Let’s break this down. The situation in the LNR in summer 2014 was ‘anarchic’. There were a large number of rebel militias which ‘were not subordinate to anyone’. A Russian general arrived to try to bring some order to the chaos and ‘failed’. Moreover, he failed precisely because he was sent from Moscow (and so, one must assume, was seen as an outsider and lacked authority).

In other words – and this is the crucial point – what all this proves is that Moscow was quite definitely not in control of the rebellion in Lugansk in summer 2014. In fact, it’s obvious that nobody was. Instead, there were a plethora of locally-raised militia who did their own thing regardless of what Moscow wanted.

As I’ve said before, this matters, because if you can’t understand the origins of the conflict correctly, then you have no chance of finding a solution. The narrative which clearly emerges from the Bellingcat report (rather against Bellingcat’s desire, I suspect) fatally undermines the concept that the war in Donbass is entirely the product of ‘Russian aggression’.

Unfortunately, some in Ukraine are now doing their best to suppress this truth. A bill is now being considered by the Ukrainian parliament which would make it a criminal offence to deny ‘Russian aggression’. Rada Deputy Anton Gerashchenko, who is pushing the bill, has made it clear that he sees it as a way of silencing those who would call the war in Donbass ‘a civil war’.  We must hope that the bill never becomes law. If it does, it will become impossible for Ukrainians to address the truth of what has happened to their country.

Update on Lugansk

So, the leader of the Lugansk People’s Republic (LPR), Igor Plotnitsky, has resigned and the LPR has a new president – the former minister of state security Leonid Pasechnik. Plotnitsky, meanwhile, has been appointed the LPR’s representative in negotiations over implementation of the Minsk Agreements, which he signed, and which are meant to provide a blueprint for an eventual peace settlement in Ukraine. What does this all mean?

The Russian online newspaper Vzgliad has a few ideas. According to an article by Pyotr Akopov, stories of treason in high places are false, and the LPR is secure. Akopov adds that, ‘merger with the DPR [Donetsk People’s Republic] is currently impossible’ and could happen only in the event of a renewal of large-scale military operations. Plotnitsky’s involvement with the Minsk negotiations doesn’t mean very much, as the negotiations are not going anywhere. And finally, recent events won’t change the relationship between the Russian Federation and the LPR. In short, after a brief flurry of excitement, everything will return to the way it was a week ago. It was all much ado about nothing.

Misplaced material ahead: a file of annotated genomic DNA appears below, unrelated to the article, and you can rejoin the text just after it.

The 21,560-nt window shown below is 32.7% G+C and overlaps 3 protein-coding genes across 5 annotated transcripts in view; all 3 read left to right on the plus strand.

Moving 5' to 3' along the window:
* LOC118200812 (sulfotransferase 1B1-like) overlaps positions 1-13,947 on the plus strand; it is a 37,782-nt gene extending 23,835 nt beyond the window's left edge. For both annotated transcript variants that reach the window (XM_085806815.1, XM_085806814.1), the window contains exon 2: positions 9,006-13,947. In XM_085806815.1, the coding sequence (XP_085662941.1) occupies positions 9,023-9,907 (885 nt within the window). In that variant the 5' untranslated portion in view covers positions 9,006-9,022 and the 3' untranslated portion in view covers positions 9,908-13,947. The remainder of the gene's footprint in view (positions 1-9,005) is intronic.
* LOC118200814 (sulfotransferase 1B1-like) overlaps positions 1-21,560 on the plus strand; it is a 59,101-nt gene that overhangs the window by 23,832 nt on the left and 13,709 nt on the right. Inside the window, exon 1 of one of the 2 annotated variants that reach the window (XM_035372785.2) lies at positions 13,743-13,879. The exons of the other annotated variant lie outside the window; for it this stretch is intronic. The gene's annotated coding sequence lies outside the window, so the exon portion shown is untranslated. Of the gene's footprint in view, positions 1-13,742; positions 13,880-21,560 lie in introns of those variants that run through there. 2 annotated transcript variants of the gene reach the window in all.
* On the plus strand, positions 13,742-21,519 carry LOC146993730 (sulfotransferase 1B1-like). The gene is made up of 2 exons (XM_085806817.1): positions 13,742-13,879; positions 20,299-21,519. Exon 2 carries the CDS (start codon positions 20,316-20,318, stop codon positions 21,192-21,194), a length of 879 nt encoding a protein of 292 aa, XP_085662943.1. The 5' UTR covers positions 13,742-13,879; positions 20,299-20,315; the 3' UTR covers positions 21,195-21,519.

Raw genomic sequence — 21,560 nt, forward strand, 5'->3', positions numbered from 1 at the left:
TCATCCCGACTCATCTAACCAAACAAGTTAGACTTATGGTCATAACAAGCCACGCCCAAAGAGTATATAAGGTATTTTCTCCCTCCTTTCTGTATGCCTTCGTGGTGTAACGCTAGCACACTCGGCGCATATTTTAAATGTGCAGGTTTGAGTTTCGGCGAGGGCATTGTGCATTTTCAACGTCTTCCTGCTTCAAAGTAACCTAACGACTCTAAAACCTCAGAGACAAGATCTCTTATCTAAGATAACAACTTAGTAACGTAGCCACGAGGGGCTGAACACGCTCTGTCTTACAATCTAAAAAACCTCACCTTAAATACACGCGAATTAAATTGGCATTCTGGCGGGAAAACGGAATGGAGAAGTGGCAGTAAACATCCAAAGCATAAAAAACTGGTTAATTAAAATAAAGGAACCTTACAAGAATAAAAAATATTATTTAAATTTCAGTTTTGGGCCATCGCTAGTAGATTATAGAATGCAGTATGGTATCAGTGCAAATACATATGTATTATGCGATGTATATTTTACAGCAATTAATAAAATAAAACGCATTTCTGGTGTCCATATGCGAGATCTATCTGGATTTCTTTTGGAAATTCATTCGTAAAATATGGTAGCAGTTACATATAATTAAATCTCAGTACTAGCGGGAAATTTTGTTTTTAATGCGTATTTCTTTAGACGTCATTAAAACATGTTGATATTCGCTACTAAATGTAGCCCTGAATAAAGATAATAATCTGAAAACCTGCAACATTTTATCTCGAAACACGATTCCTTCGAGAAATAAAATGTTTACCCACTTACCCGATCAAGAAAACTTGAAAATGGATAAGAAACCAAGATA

Akopov comments also that the events in the LPR show that ‘Russia supports and helps the republics [LPR and DPR] in all sorts of ways, but in no way leads them.’ To make his point, Akopov quotes a response Vladimir Putin gave to a questioner who suggested that Moscow is in total charge of the rebel Ukrainian republics: ‘You’ve got it wrong … these guys are really stubborn … they’re difficult.’ The Vzgliad article concludes that ‘If Moscow was in charge of Lugansk, it wouldn’t have let the conflict among the republic’s leaders develop into open confrontation.’ Having said as much myself in a recent post, I concur.

Patron-client relations

In any patron-client relationship, the client has some degree of independence. On occasion, the client may even be in a position to more or less control the patron. This is the case, for instance, when the client understands that the patron’s prestige is dependent on the client’s survival. In such circumstances, the client has the patron over a barrel; he can do as he pleases because he knows that patron will have to continue supporting him come what may.

Afghanistan provides a good example of how this works. In the 1980s, the leaders of the People’s Democratic Party of Afghanistan (PDPA) seemed to spend as much of their time squabbling with each other as with the mujahideen who were attempting to overthrow them. They pursued social and economic policies which their Soviet patrons often considered very ill-advised. Attempts by the Soviets to make them behave better never achieved very much. It was only when the Soviets made it clear that they were leaving that the PDPA under Najibullah began to get its act together even slightly. Similarly, we have seen in the last decade that although the current Afghan government is utterly dependent on American aid, the Americans aren’t able to control their Afghan clients, who appear to have a good understanding that they can get away with an awful lot and the supply of the American money will keep flowing. The Americans had the same problem in Vietnam: successive client governments did their own thing, in direct contradiction to American desires.